Faithful, Newfoundland Dog belonging to Jesse Grant

donna

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When the Grant's moved into the White House in 1869 they brought 4 children and many pets (animals). One was Faithful, the Newfoundland dog that belonged to Jesse Grant. Jesse had had several dogs who all had passed away while young. He was heartbroken. He received Faithful as a gift but not noted from whom.

Jesse Grant wrote later in his "The Days of My Father General Grant":

"I possessed all the normal small boy's fondness for a dog and acquired several in rapid succession, only to have each, in turn die... Then someone presented me with a magnificent Newfoundland. When this dog came, father called the White House steward. He asked no questions, made no accusations". Grant merely stated: "Jesse has a new dog. You may have noticed that his former pets have been peculiarly unfortunate. When this dog dies, every employee in the White House will be at once discharged."

Jesse named the dog Faithful and he went on to live many years after the White House years. It is said he was a very large and furry dog and very happy and playful.

The Grants had many other animals during their White House years (1869-1877). These besides Faithful included:

Jeff Davis, wartime mount
Cincinnati, Grant's favorite horse
Egypt and St. Louis, carriage horses
Julia, racing horse
Reb and Billy Button, Shetland ponies
Jennie and Mary, Nellie Grant's mares
Butcher Boy, horse
Parrot
Gamecocks belonging to Julia Grant
Rosie, dog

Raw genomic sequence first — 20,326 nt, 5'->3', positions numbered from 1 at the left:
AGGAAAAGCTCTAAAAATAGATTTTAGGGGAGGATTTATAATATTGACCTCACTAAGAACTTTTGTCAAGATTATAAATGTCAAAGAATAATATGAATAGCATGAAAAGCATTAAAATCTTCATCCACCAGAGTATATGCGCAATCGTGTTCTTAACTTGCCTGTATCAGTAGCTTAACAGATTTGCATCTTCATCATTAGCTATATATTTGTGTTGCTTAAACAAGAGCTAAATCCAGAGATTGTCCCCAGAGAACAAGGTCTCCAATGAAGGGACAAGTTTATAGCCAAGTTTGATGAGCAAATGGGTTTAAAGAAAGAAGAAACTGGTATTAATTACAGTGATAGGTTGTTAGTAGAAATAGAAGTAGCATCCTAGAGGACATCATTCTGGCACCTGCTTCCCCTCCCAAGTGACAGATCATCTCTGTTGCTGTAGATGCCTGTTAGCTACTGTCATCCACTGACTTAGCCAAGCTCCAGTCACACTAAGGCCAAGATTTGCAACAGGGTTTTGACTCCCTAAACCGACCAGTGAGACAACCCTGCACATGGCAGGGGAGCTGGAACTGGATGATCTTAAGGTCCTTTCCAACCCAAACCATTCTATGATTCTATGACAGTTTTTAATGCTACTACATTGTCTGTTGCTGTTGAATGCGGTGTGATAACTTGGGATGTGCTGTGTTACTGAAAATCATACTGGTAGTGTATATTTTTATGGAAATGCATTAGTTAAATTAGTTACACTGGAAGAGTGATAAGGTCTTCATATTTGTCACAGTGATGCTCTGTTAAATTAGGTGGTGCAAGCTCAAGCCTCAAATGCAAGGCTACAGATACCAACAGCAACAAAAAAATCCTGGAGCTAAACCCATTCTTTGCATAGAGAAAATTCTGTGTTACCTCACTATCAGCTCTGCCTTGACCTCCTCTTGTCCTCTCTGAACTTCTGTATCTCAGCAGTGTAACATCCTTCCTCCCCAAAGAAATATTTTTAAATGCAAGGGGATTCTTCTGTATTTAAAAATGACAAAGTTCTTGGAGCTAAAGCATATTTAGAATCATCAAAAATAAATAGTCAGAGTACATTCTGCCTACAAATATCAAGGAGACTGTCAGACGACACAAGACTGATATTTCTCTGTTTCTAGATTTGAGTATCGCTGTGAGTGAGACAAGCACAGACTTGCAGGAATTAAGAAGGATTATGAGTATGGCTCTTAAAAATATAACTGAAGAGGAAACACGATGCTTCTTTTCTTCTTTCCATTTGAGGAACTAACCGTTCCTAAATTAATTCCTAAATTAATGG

Theirs was a happy family.
 

John Hartwell

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Interesting story. Thanks for this.

The General's suspicions appear to have been well founded. It must have been unnerving, though, to know the unspeakable villain was still about, and might at any time feel like changing jobs.
................

It's quite off-topic, but young Jesse Grant had a way of collecting "pets." After leaving office, President Grant took his family on a tour around the world. While visiting Egypt, we read :

"The General wears his pith helmet, swathed in silk, and you just catch a glimpse of the eyes and all the force of his brave, kind, strong face. Mrs. Grant sits near him, shrinking from the sun. Jesse Grant holds an Arab child close to him. The child had been clinging to him, following him all the morning, holding the hem of his coat, following him with the wistful eyes of a pet animal. Jesse had quite won the child by some attention in the way of an orange or an apple, and it came with him on his donkey to the boat, and only left after it had been endowed beyond any Arab child in Luxor that day."
[from: Around the World with General Grant, by John Russell Young (1879), vol. I, p. 300]
 
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When this dog came, father called the White House steward. He asked no questions, made no accusations". Grant merely stated: "Jesse has a new dog. You may have noticed that his former pets have been peculiarly unfortunate. When this dog dies, every employee in the White House will be at once discharged."
What an awful scenario. To think that an employee was deliberately poisoning the pets. And why?

Grant certainly knew how to tackle the problem. No questions, no accusations, just a timely warning put into place.

Grant was succinct in so many things.
 

donna

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After seeing newer thread on Newfoundland dogs thought bump this thread.

I have tried to research Grant's dog, Rosie. The dog was supposedly Grant's favorite. It is said it was a black and tan mixed breed. Hope to find picture but still looking.
 
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